Josh grew up with a passion for being creative. Whether he was producing movies with friends, designing posters for school events, or (attempting to) DJ at parties - he was always up to something.
Looking to satiate this creative itch at college, Josh interned at several start-ups and an advertising agency.
One of these startups was Bearbottom Clothing, where four years later, he continues to lead creative and growth efforts as CMO.
In his free time, Josh enjoys paddle boarding, discovering new music, and watching stand-up comedy.
In This Conversation We Discuss:
- [00:00] Intro
- [01:06] How Josh joined Bearbottom Clothing
- [02:32] Growth stage of Bearbottom Clothing
- [03:39] What Josh helped with when he joined
- [04:28] Learning and competition
- [05:43] Sponsor: Gorgias gorgias.grsm.io/honest
- [07:11] Sponsor: Electric Eye electriceye.io
- [07:31] Bearbottom Clothing’s early strategy
- [08:33] Josh’s “cheat sheet”
- [09:53] Sponsor: Klaviyo klaviyo.com/honest
- [11:20] From Social Media Manager to CMO
- [12:13] Does Josh work with outside agencies?
- [12:44] Avoiding getting in the weeds too much
- [13:12] Sponsor: Avalara avalara.com/honest
- [14:07] Career progress and passion
- [14:37] Patience is needed for running a business
- [15:56] Other strategies that worked for Bearbottom
- [17:23] Sponsor: Rewind rewind.io/honest
- [17:58] Having fewer Facebook creatives
- [18:58] How often does Bearbottom update creatives?
- [19:39] The need for a content creation engine
- [20:26] The 2 key perspectives in any business
- Visit Bearbottom clothing bearbottomclothing.com
- Visit Josh’s website: joshfirestone.com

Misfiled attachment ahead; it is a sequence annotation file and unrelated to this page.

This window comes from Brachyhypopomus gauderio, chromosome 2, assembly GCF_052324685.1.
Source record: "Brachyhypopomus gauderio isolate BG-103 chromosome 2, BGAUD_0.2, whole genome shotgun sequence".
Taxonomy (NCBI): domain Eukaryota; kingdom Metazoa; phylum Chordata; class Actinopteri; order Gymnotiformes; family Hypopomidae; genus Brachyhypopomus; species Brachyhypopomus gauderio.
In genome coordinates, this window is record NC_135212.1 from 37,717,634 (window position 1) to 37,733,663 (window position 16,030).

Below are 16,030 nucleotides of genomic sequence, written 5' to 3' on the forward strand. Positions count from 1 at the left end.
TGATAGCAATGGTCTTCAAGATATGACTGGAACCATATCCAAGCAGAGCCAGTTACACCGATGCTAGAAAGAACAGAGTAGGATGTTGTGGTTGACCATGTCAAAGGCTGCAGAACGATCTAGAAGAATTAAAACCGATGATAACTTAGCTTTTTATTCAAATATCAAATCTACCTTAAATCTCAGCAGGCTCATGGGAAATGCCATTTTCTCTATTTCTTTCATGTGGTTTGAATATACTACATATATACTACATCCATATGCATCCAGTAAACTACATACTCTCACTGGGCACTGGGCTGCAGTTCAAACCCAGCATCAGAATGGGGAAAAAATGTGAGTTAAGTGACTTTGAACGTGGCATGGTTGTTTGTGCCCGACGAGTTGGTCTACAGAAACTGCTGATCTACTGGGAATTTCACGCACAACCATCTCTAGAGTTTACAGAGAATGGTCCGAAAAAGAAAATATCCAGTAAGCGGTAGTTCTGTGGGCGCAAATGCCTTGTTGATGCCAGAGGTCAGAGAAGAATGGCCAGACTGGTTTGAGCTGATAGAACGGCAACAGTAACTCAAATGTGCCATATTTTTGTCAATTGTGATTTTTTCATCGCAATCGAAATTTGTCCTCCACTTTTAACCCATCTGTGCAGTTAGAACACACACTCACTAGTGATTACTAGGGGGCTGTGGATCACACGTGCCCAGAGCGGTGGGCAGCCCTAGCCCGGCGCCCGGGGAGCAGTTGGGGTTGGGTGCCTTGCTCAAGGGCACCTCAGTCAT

- Scale your business with electriceye.io
- Level up your customer support gorgias.grsm.io/honest
- Get a free trial at klaviyo.com/honest
- Find out how your business can be sales tax ready at avalara.com/honest
- Get 1 month of automated Shopify backups for free at rewind.io/honest
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You can't do everything at once and it's okay to be patient.
Welcome to Honest Ecommerce, a podcast dedicated to cutting through the BS and finding actionable advice for online store owners. I'm your host, Chase Clymer. And I believe running a direct-to-consumer brand does not have to be complicated or a guessing game.
On this podcast, we interview founders and experts who are putting in the work and creating real results.
I also share my own insights from running our top Shopify consultancy, Electric Eye. We cut the fluff in favor of facts to help you grow your Ecommerce business.
Let's get on with the show.
Hey everybody, welcome to another episode of Honest Ecommerce. I'm your host, Chase Clymer. Today, welcoming to the show from sunny Clearwater, Florida, Josh Firestone from Bearbottom Clothing. How are you doing today?
Doing well. Happy to be on.
I'm happy to have you. I'm happy we figured out those technical difficulties. It was definitely a user error on my end. (laughs) But we got it sorted.
So Josh is joining us from Bearbottom Clothing. For those that aren't familiar. They make awesome menswear. Have you guys forayed into women's [wear] yet?
Not yet. Awesome. I am actually a big fan of the brand. So, [I'm] super excited to get Josh on the podcast. And today we're going to talk about his journey with Bearbottom.
It's a little bit unique. He is not one of the founders, but he was a core team member way back when and I love his story joining with... You can correct me if I'm wrong, but not really knowing what you're doing.
Yeah. Definitely. That's accurate.
Oh, cool. So just take me back. Take me back to what you were doing before Bearbottom and what led to joining the team and helping them get things going.